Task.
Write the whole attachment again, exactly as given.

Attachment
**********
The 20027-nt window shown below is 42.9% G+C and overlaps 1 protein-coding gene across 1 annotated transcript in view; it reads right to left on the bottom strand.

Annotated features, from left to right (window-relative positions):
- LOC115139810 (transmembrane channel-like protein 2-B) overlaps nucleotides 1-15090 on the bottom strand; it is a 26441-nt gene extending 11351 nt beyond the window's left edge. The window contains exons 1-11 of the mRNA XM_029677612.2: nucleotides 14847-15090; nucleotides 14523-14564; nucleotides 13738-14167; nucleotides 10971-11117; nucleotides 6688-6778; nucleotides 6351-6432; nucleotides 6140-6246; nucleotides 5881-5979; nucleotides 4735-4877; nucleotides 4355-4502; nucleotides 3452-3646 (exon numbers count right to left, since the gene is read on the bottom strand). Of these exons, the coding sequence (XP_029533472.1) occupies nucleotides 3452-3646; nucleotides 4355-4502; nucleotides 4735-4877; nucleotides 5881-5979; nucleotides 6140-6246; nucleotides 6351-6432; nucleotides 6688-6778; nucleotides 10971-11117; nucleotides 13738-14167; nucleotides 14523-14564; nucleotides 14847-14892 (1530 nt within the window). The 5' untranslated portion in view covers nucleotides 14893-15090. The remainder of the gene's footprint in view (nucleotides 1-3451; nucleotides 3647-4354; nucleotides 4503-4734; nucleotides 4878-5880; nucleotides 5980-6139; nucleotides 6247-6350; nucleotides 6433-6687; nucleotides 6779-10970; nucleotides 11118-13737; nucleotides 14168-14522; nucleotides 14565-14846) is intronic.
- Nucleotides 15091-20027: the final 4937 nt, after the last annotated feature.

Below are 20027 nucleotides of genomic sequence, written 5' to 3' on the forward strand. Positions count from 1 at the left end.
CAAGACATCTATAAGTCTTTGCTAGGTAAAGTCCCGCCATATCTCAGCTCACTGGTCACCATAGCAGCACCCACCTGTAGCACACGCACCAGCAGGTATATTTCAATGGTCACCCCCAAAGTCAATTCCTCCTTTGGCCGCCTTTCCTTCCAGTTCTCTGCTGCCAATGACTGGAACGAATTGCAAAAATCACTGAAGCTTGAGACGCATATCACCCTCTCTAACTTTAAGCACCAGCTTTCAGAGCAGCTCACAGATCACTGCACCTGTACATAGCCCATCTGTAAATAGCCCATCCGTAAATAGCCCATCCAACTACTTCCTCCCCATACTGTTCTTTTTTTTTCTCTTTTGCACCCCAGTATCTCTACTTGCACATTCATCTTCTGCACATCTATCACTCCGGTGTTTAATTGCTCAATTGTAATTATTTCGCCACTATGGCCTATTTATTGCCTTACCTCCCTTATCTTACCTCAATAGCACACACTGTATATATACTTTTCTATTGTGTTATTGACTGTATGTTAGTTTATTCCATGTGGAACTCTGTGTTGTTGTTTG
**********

The 20027-nt window shown below is 42.9% G+C and overlaps 1 protein-coding gene across 1 annotated transcript in view; it reads right to left on the bottom strand.

Annotated features, from left to right (window-relative positions):
- LOC115139810 (transmembrane channel-like protein 2-B) overlaps nucleotides 1-15090 on the bottom strand; it is a 26441-nt gene extending 11351 nt beyond the window's left edge. The window contains exons 1-11 of the mRNA XM_029677612.2: nucleotides 14847-15090; nucleotides 14523-14564; nucleotides 13738-14167; nucleotides 10971-11117; nucleotides 6688-6778; nucleotides 6351-6432; nucleotides 6140-6246; nucleotides 5881-5979; nucleotides 4735-4877; nucleotides 4355-4502; nucleotides 3452-3646 (exon numbers count right to left, since the gene is read on the bottom strand). Of these exons, the coding sequence (XP_029533472.1) occupies nucleotides 3452-3646; nucleotides 4355-4502; nucleotides 4735-4877; nucleotides 5881-5979; nucleotides 6140-6246; nucleotides 6351-6432; nucleotides 6688-6778; nucleotides 10971-11117; nucleotides 13738-14167; nucleotides 14523-14564; nucleotides 14847-14892 (1530 nt within the window). The 5' untranslated portion in view covers nucleotides 14893-15090. The remainder of the gene's footprint in view (nucleotides 1-3451; nucleotides 3647-4354; nucleotides 4503-4734; nucleotides 4878-5880; nucleotides 5980-6139; nucleotides 6247-6350; nucleotides 6433-6687; nucleotides 6779-10970; nucleotides 11118-13737; nucleotides 14168-14522; nucleotides 14565-14846) is intronic.
- Nucleotides 15091-20027: the final 4937 nt, after the last annotated feature.

Below are 20027 nucleotides of genomic sequence, written 5' to 3' on the forward strand. Positions count from 1 at the left end.
CAAGACATCTATAAGTCTTTGCTAGGTAAAGTCCCGCCATATCTCAGCTCACTGGTCACCATAGCAGCACCCACCTGTAGCACACGCACCAGCAGGTATATTTCAATGGTCACCCCCAAAGTCAATTCCTCCTTTGGCCGCCTTTCCTTCCAGTTCTCTGCTGCCAATGACTGGAACGAATTGCAAAAATCACTGAAGCTTGAGACGCATATCACCCTCTCTAACTTTAAGCACCAGCTTTCAGAGCAGCTCACAGATCACTGCACCTGTACATAGCCCATCTGTAAATAGCCCATCCGTAAATAGCCCATCCAACTACTTCCTCCCCATACTGTTCTTTTTTTTTCTCTTTTGCACCCCAGTATCTCTACTTGCACATTCATCTTCTGCACATCTATCACTCCGGTGTTTAATTGCTCAATTGTAATTATTTCGCCACTATGGCCTATTTATTGCCTTACCTCCCTTATCTTACCTCAATAGCACACACTGTATATATACTTTTCTATTGTGTTATTGACTGTATGTTAGTTTATTCCATGTGGAACTCTGTGTTGTTGTTTG